The Problems of Channel Estimation Error, Oscillator Stability And Wireless Power Transfer in Wireless Communication With Distributed Reception Networks
In recent years the need for having advanced networks with distributed transmission or reception has increased rapidly. These types of networks have wide variety of applications especially in wireless networks and signal processing applications. This dissertation considers three major problems in distributed reception networks. In these types of networks, there is one or more transmitters and a cluster of receivers which are all connected using a wired or wireless local area network. The received signal at each receive node is exchanged with the other nodes over this local network. The first part of this dissertation investigates the effect of having channel estimation error on the system's performance in terms of SNR while hard decisions are being exchanged between the receivers in the cluster. These effects are obtained for two different modulation schemes, M-PSK and M2-QAM.
The other problem that has been investigated in this work, is the oscillator stability and phase noise modeling. In every distributed reception or cooperative networks with more than one transmitter or transmit antenna, it is necessary that all transmissions be synced with picosecond accuracy. Therefore, being able to accurately model the behavior of the oscillators and their phase noise responses in both transmitters and receivers is of a high importance. To answer this need, in this work a new method for modeling the oscillators have been proposed which uses a three-state model compared to the previous method which uses a two-state model for predicting phase noise behavior.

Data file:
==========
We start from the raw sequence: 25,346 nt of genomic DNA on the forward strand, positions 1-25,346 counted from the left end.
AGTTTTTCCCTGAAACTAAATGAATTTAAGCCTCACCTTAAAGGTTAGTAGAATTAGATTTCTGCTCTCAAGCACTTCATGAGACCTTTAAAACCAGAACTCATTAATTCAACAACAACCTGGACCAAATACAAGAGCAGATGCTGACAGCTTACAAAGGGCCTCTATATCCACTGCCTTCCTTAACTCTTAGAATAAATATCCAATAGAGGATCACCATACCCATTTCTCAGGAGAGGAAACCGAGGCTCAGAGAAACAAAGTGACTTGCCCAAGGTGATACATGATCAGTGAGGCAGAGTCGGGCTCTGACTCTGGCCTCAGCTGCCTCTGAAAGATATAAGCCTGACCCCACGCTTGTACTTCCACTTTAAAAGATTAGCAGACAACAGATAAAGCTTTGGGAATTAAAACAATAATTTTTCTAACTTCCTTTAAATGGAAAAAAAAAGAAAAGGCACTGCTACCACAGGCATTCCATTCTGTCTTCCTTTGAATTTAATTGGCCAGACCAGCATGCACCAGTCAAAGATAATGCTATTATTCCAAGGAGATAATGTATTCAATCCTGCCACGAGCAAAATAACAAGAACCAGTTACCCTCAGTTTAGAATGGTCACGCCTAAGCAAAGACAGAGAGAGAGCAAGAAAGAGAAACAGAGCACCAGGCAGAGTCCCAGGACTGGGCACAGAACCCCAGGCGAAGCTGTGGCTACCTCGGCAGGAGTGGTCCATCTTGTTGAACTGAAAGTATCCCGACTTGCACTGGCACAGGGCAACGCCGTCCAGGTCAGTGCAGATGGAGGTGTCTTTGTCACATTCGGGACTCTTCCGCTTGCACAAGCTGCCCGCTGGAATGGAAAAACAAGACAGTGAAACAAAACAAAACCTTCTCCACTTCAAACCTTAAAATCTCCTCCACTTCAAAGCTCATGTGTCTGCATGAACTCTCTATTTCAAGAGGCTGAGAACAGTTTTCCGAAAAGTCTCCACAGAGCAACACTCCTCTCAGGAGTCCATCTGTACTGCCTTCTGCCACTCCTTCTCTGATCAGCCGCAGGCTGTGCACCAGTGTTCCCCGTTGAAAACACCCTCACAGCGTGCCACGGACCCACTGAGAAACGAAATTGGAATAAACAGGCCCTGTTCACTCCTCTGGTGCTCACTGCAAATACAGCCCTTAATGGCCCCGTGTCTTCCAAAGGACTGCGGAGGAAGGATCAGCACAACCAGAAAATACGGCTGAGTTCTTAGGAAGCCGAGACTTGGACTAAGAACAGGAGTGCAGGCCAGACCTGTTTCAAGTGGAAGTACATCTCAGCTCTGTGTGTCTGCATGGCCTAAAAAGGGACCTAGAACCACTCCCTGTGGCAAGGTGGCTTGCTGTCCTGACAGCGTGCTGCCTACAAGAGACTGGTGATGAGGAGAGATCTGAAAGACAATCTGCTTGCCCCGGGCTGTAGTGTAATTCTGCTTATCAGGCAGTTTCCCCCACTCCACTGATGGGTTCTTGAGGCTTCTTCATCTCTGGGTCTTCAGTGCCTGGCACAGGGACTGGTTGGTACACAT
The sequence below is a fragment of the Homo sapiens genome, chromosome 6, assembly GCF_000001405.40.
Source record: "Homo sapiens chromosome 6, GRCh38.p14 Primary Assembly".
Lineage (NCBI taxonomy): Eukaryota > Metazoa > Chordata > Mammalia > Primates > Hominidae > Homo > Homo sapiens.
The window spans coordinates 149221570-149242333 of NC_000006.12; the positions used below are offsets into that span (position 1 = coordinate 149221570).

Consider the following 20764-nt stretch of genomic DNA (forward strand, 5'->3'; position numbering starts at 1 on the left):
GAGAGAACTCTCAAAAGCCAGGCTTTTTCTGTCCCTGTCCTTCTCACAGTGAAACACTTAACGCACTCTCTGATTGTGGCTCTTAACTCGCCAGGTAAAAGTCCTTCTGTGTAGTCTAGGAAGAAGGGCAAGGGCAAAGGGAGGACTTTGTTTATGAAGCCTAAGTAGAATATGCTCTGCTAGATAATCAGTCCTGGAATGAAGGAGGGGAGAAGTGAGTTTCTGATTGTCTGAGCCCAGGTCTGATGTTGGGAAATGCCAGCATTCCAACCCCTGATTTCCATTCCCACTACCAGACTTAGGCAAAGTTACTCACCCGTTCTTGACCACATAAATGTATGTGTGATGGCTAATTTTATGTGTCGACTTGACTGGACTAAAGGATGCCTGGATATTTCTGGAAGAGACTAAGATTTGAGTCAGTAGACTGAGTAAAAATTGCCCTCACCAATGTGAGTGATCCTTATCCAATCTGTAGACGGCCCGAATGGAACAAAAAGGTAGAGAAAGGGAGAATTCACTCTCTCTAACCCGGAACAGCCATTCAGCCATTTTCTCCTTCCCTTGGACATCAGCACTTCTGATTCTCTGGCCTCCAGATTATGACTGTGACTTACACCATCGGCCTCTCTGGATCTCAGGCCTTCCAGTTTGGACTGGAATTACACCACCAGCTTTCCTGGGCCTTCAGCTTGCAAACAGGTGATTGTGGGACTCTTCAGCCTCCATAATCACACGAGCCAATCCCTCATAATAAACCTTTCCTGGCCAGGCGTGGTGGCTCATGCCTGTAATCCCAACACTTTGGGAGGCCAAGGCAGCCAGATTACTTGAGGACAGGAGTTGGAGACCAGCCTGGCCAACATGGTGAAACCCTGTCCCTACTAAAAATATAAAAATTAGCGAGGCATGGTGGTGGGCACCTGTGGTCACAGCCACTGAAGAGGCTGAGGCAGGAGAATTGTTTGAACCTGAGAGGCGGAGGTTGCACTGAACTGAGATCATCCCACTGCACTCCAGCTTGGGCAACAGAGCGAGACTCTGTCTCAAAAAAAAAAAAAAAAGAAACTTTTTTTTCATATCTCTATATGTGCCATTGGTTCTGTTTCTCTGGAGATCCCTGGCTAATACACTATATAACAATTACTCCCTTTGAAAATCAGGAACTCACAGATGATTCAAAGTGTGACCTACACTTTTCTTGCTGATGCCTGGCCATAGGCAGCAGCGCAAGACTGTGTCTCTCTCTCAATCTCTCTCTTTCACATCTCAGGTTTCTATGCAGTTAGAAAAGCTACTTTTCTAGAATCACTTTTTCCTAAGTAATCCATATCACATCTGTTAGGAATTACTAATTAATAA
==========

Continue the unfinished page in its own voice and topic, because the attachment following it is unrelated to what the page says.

The last part of this work is dedicated to the problem of wireless power transfer in distributed reception networks. To be able to transmit maximum power to receive cluster, it is necessary for the transmitters to have optimum phases so the received signal at the receiver nodes are all in sync and the maximum power transfer is assured. For this purpose, first a convergence analysis of weighted received sum power at the receivers is done to obtain the equation for calculating optimum phase differences and ultimately the phases of transmitters. Then, three feedback decision rules which decide on the received one-bit feedback signals are proposed to do the transmitters’ phase update.
Prof. D. Richard Brown, III
ECE Department, WPI
Prof. John McNeill
Dean of Engineering, WPI
Prof. Andrew Klein
Department of Engineering and Design, WWU